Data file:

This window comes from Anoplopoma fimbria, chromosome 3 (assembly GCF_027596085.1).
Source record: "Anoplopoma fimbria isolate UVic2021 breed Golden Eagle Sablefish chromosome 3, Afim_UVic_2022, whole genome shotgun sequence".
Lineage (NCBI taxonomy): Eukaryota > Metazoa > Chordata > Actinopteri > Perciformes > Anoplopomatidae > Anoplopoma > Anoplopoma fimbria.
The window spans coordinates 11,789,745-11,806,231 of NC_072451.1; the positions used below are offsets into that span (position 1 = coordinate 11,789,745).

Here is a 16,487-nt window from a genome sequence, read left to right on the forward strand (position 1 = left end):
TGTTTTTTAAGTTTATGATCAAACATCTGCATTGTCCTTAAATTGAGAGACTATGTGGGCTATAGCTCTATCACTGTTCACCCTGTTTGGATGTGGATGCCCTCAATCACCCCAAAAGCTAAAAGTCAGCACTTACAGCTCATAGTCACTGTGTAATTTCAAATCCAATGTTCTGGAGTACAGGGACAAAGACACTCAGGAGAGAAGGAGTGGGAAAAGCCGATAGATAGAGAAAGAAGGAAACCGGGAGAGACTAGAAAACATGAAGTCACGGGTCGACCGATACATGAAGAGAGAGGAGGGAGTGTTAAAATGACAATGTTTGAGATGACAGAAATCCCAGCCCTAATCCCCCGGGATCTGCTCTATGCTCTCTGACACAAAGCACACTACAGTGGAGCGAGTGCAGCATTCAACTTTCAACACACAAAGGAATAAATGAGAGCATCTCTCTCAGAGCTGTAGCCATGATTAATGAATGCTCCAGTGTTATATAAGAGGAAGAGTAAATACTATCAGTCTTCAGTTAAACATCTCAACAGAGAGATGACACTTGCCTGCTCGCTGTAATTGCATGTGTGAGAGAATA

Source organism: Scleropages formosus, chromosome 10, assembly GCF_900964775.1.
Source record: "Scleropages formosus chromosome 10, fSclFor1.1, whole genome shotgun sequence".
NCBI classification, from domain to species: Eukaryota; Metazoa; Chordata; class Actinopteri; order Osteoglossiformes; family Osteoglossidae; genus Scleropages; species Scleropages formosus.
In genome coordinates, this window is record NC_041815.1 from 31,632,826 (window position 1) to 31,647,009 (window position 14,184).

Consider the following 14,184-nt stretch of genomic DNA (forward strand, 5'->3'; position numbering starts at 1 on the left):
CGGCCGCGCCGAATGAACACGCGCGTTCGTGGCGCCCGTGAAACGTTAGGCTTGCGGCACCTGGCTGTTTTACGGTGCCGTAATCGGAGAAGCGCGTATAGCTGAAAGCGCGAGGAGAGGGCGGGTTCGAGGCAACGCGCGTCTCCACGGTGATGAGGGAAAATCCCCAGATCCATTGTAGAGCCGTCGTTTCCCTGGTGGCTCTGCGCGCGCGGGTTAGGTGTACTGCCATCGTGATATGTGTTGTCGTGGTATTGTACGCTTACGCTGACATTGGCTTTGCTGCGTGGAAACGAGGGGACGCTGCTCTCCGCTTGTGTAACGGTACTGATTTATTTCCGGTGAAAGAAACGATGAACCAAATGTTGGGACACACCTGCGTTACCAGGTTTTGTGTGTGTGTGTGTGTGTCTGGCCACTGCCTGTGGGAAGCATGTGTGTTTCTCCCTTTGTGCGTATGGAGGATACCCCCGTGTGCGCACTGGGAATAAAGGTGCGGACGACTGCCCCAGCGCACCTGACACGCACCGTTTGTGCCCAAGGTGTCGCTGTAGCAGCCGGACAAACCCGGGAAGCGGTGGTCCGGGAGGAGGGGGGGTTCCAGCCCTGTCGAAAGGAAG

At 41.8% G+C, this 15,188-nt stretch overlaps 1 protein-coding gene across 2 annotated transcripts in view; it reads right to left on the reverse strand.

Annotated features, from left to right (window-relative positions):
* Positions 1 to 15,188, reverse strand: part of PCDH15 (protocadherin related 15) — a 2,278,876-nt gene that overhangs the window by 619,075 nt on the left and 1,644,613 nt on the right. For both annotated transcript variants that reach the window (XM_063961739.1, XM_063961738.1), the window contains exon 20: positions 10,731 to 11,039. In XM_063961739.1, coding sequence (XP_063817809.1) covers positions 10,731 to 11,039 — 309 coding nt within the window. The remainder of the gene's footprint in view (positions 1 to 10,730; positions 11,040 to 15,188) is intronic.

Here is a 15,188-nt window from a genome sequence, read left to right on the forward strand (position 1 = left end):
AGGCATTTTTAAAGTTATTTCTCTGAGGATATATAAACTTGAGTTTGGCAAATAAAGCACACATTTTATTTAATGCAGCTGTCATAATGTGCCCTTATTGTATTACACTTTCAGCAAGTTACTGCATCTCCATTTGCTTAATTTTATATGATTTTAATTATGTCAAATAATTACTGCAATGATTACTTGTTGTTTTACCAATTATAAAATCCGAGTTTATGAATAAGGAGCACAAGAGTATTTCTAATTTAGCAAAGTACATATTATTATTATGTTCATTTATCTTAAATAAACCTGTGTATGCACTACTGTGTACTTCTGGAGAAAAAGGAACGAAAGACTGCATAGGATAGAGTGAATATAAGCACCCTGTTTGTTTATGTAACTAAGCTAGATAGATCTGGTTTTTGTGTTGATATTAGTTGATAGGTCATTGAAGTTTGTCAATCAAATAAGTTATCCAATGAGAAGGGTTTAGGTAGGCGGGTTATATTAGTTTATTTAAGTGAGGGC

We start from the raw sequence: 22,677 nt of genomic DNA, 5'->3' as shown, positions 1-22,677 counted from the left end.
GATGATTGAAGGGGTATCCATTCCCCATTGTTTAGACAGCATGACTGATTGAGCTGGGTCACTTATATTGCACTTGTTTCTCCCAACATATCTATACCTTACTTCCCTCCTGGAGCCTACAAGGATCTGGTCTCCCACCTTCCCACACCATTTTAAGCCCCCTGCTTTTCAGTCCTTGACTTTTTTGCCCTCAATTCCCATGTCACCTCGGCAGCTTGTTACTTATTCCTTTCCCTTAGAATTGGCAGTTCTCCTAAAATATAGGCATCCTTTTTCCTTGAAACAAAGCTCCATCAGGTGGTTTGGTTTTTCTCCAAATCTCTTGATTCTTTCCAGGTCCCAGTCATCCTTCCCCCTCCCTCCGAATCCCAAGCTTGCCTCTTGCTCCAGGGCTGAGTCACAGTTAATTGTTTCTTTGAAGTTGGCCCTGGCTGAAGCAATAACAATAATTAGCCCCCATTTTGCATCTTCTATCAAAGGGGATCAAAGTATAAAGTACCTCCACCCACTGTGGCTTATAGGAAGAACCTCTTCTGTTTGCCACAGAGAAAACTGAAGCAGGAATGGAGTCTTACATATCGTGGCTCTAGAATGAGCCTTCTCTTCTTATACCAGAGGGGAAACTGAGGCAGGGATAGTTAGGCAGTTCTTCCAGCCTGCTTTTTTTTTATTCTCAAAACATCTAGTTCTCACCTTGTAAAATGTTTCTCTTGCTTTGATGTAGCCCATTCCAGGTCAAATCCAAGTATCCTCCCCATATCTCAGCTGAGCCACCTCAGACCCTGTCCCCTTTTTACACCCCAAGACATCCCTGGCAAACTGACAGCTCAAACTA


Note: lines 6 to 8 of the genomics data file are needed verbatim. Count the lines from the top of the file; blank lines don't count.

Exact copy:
TGTTTTTTAAGTTTATGATCAAACATCTGCATTGTCCTTAAATTGAGAGACTATGTGGGCTATAGCTCTATCACTGTTCACCCTGTTTGGATGTGGATGCCCTCAATCACCCCAAAAGCTAAAAGTCAGCACTTACAGCTCATAGTCACTGTGTAATTTCAAATCCAATGTTCTGGAGTACAGGGACAAAGACACTCAGGAGAGAAGGAGTGGGAAAAGCCGATAGATAGAGAAAGAAGGAAACCGGGAGAGACTAGAAAACATGAAGTCACGGGTCGACCGATACATGAAGAGAGAGGAGGGAGTGTTAAAATGACAATGTTTGAGATGACAGAAATCCCAGCCCTAATCCCCCGGGATCTGCTCTATGCTCTCTGACACAAAGCACACTACAGTGGAGCGAGTGCAGCATTCAACTTTCAACACACAAAGGAATAAATGAGAGCATCTCTCTCAGAGCTGTAGCCATGATTAATGAATGCTCCAGTGTTATATAAGAGGAAGAGTAAATACTATCAGTCTTCAGTTAAACATCTCAACAGAGAGATGACACTTGCCTGCTCGCTGTAATTGCATGTGTGAGAGAATA

Source organism: Scleropages formosus, chromosome 10, assembly GCF_900964775.1.
Source record: "Scleropages formosus chromosome 10, fSclFor1.1, whole genome shotgun sequence".